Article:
HANDOUT 5 The Unitarian Universalist Principles
Unitarian Universalist Principles (1961)
The Association, dedicated to the principles of a free faith, shall:
(a) Support the free and disciplined search for truth as the foundation of religious fellowship;
(b) Cherish and spread the universal truths taught by the great prophets and teachers of humanity in every age and tradition, immemorially summarized in the Judeo-Christian heritage as love to God and love to humankind;
(c) Affirm, defend, and promote the supreme worth and dignity of every human personality, and the use of the democratic method in human relationships;
(d) Implement the vision of one world by striving for a world community founded on ideals of brotherhood, justice, and peace;
(e) Serve the needs of member societies;
(f) Organize new churches and fellowships and otherwise extend and strengthen liberal religion;
(g) Encourage cooperation among people of good will in every land.
Unitarian Universalist Principles (1985)
We, the member congregations of the Unitarian Universalist Association, covenant to affirm and promote
- The inherent worth and dignity of every person;
- Justice, equity and compassion in human relations;
- Acceptance of one another and encouragement to spiritual growth in our congregations;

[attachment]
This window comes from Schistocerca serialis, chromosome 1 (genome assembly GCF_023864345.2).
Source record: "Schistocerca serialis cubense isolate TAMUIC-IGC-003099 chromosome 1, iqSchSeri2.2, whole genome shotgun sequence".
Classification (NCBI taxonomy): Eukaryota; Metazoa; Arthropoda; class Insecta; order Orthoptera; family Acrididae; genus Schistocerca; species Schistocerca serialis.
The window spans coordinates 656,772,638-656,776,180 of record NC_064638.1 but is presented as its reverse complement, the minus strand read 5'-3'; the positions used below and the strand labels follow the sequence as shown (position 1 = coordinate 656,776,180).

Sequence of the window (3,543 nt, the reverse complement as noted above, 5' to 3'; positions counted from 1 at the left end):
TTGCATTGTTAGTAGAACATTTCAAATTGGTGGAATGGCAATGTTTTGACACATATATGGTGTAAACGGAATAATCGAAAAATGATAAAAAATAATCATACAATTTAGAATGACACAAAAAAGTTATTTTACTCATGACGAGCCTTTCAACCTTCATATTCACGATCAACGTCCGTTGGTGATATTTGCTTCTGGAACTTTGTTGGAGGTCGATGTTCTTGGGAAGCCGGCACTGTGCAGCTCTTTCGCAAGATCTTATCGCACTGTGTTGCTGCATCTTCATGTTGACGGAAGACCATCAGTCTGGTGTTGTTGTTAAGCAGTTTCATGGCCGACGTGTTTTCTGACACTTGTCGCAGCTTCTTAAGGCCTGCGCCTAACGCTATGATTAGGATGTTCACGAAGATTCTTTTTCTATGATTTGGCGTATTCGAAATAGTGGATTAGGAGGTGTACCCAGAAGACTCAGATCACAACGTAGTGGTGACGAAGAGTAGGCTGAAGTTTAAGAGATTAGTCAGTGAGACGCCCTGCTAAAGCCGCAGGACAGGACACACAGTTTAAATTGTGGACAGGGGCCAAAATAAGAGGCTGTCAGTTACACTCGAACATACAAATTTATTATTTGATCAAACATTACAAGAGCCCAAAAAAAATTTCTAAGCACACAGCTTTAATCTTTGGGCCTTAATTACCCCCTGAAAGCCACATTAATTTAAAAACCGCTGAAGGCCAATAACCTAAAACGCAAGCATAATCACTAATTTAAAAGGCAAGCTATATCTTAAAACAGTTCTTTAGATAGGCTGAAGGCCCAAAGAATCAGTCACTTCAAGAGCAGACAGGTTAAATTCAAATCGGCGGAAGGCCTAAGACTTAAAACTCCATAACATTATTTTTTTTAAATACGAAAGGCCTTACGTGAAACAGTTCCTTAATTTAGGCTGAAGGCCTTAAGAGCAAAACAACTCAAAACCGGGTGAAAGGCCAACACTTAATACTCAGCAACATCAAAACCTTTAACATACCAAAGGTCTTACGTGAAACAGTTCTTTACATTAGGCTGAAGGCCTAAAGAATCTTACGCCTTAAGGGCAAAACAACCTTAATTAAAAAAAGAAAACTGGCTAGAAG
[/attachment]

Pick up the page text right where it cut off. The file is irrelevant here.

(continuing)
- A free and responsible search for truth and meaning;
- The right of conscience and the use of the democratic process within our congregations and in society at large;
- The goal of world community with peace, liberty and justice for all;
- Respect for the interdependent web of all existence of which we are a part.
The living tradition which we share draws from many sources:
- Direct experience of that transcending mystery and wonder, affirmed in all cultures, which moves us to a renewal of the spirit and an openness to the forces which create and uphold life;
- Words and deeds of prophetic women and men which challenge us to confront powers and structures of evil with justice, compassion and the transforming power of love;
- Wisdom from the world's religions which inspires us in our ethical and spiritual life;
- Jewish and Christian teachings which call us to respond to God's love by loving our neighbors as ourselves;
- Humanist teachings which counsel us to heed the guidance of reason and the results of science, and warn us against idolatries of the mind and spirit;
- (Added in 1995) Spiritual teachings of Earth-centered traditions which celebrate the sacred circle of life and instruct us to live in harmony with the rhythms of nature.
Grateful for the religious pluralism which enriches and ennobles our faith, we are inspired to deepen our understanding and expand our vision. As free congregations we enter into this covenant, promising to one another our mutual trust and support.
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